Goodreads helps you keep track of books you want to read.
Start by marking “The Haunted Self: Structural Dissociation and the Treatment of Chronic Traumatization” as Want to Read:
The Haunted Self: Structural Dissociation and the Treatment of Chronic Traumatization
Enlarge cover
Rate this book
Clear rating
Open Preview

The Haunted Self: Structural Dissociation and the Treatment of Chronic Traumatization

4.41  ·  Rating details ·  190 ratings  ·  10 reviews
They typically have a wide array of symptoms, often classified under different combinations of comorbidity, which can make assessment and treatment complicated and confusing for the therapist.



Many patients have substantial problems with daily living and relationships, including serious intrapsychic conflicts and maladaptive coping strategies. Their suffering essentially re
...more
Hardcover, 440 pages
Published November 17th 2006 by W. W. Norton Company (first published November 10th 2006)
More Details... Edit Details

Friend Reviews

To see what your friends thought of this book, please sign up.

Reader Q&A

To ask other readers questions about The Haunted Self, please sign up.

Be the first to ask a question about The Haunted Self

Community Reviews

Showing 1-30
Average rating 4.41  · 
Rating details
 ·  190 ratings  ·  10 reviews


More filters
 | 
Sort order
Start your review of The Haunted Self: Structural Dissociation and the Treatment of Chronic Traumatization
Hugo Darino
Aug 01, 2017 rated it really liked it  ·  review of another edition
Shelves: mental-health
Not a psychology major, just someone suffering with PTSD and the dissociative aspects of it. Helped me understand the science behind EMDR treatment. It helped me. If you are the intellectual or curious type, as I like to call myself...this is a very good read, if you don't mind a slow read...due to spending countless hours understanding the phycological terminology, and rightful assumptions by the author that this would be read by only knowledgable and experienced therapists....i am not one of t ...more
Daniel Coburn
This book really illuminates the varying impacts of unresolved trauma on personality development, especially for survivors of early and chronic childhood abuse or neglect. It's dense with information, but I highly recommend for anyone interested in better understanding the potentially complex, lasting effects of chronic traumatization.
Rayel Long Soul System
This is THE BOOK of Dissociation, from BPD, PTSD, C-PTSD, OSDD and DID.

A very must read for professionals, therapists, researchers, patients and loved ones. If you want to know how dissociation works, why it works, why we do it, and why it's a covert dissorder, please read this.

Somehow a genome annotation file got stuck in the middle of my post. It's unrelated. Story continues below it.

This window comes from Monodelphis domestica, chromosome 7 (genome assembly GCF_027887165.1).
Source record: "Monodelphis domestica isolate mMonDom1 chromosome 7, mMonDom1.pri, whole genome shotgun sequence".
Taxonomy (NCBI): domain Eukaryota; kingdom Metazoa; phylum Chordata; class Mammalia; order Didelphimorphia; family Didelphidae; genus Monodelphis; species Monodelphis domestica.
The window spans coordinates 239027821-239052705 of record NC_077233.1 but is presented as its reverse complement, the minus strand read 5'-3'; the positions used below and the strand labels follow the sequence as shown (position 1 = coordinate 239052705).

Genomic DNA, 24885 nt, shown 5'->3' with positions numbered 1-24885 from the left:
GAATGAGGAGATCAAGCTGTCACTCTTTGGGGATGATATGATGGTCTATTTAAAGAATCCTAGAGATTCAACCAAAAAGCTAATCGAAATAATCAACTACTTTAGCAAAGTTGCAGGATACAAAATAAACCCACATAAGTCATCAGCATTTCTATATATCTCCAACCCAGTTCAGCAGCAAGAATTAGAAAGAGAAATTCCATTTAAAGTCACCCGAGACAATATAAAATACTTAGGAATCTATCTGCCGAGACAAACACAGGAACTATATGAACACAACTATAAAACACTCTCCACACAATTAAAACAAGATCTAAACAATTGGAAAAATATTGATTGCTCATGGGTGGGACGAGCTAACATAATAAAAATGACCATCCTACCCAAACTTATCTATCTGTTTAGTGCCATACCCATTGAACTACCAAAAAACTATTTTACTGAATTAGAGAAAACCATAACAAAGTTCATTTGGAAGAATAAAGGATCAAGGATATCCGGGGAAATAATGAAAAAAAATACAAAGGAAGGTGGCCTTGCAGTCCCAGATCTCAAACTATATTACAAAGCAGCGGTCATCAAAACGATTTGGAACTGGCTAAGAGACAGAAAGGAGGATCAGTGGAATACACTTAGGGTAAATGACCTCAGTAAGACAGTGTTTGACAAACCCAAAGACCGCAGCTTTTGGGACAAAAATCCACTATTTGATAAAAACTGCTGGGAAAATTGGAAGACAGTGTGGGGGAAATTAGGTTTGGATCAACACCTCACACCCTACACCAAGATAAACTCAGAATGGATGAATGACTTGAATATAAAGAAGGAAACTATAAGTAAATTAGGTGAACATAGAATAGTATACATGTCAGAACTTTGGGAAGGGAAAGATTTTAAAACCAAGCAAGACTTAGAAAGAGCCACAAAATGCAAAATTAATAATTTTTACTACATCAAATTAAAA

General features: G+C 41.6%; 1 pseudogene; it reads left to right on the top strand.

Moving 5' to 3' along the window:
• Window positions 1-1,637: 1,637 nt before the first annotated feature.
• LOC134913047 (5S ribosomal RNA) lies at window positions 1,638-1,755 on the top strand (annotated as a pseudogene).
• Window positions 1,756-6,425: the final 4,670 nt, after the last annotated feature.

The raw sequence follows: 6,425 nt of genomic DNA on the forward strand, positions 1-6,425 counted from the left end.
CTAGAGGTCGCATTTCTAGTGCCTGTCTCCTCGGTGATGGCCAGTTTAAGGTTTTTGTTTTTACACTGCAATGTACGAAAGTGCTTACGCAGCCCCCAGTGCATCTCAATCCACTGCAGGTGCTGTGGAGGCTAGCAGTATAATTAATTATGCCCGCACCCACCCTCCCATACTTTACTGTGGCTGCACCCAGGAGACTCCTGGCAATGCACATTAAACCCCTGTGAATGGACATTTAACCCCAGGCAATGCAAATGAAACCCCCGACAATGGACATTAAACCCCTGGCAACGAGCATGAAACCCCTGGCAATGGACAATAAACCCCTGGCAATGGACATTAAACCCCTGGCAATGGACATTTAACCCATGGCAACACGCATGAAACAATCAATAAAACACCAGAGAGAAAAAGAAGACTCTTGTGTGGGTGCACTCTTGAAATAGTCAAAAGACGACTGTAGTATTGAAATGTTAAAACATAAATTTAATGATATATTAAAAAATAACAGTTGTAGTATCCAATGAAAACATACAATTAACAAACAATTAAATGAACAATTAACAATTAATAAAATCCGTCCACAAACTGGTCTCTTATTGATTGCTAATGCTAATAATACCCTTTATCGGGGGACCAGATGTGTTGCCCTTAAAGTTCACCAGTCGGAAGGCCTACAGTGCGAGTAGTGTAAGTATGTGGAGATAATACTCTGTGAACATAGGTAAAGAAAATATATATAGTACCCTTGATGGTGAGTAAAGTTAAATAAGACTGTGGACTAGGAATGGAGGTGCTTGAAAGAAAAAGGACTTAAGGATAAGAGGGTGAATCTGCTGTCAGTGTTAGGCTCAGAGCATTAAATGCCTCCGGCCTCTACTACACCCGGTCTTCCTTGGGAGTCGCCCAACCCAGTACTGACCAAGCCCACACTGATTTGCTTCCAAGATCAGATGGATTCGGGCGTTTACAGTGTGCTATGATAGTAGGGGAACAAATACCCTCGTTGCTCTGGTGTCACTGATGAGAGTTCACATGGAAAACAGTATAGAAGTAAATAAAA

It's a tough read. But it will worth it. And yes, this is a theory, but it's absurdly supported and well researched.

Tucker
Sep 04, 2018 rated it it was amazing
Explains the idea of different "parts" of the personality that don't integrate. This is attributed to trauma, usually early in life, of sexual abuse or other violence. My big unanswered question, though, is whether violent events are the only cause of the psychological phenomenon.
Iamshadow
I wanted to like this one a lot more than I did. It wasn't so much the technical language - though I did struggle with all the jargon at times - it was a remove, a coldness, an othering I felt in the text that didn't really dissipate and stopped me connecting with this work. That isn't to say I didn't find it interesting. It's an interesting theory, and one that's all the rage right now, so it was something I wanted to understand deeper. It is a book I'll reread at some point just to firm up my ...more
Donna Zmijewski
Apr 21, 2020 rated it liked it
Recommends it for: PTSD, CPTSD survivors and general public
Recommended to Donna by: Found it on a link on Facebook
Shelves: ptsd-books
I found the book to be very insightful but found that after the first few chapters, the exact same material was repeated throughout the rest of the remaining chapters. However, I did find information that I felt was helpful to me with my CPTSD and also would be helpful for others with similar diagnoses, as well as the general population.
Sippy
Dec 17, 2017 rated it it was amazing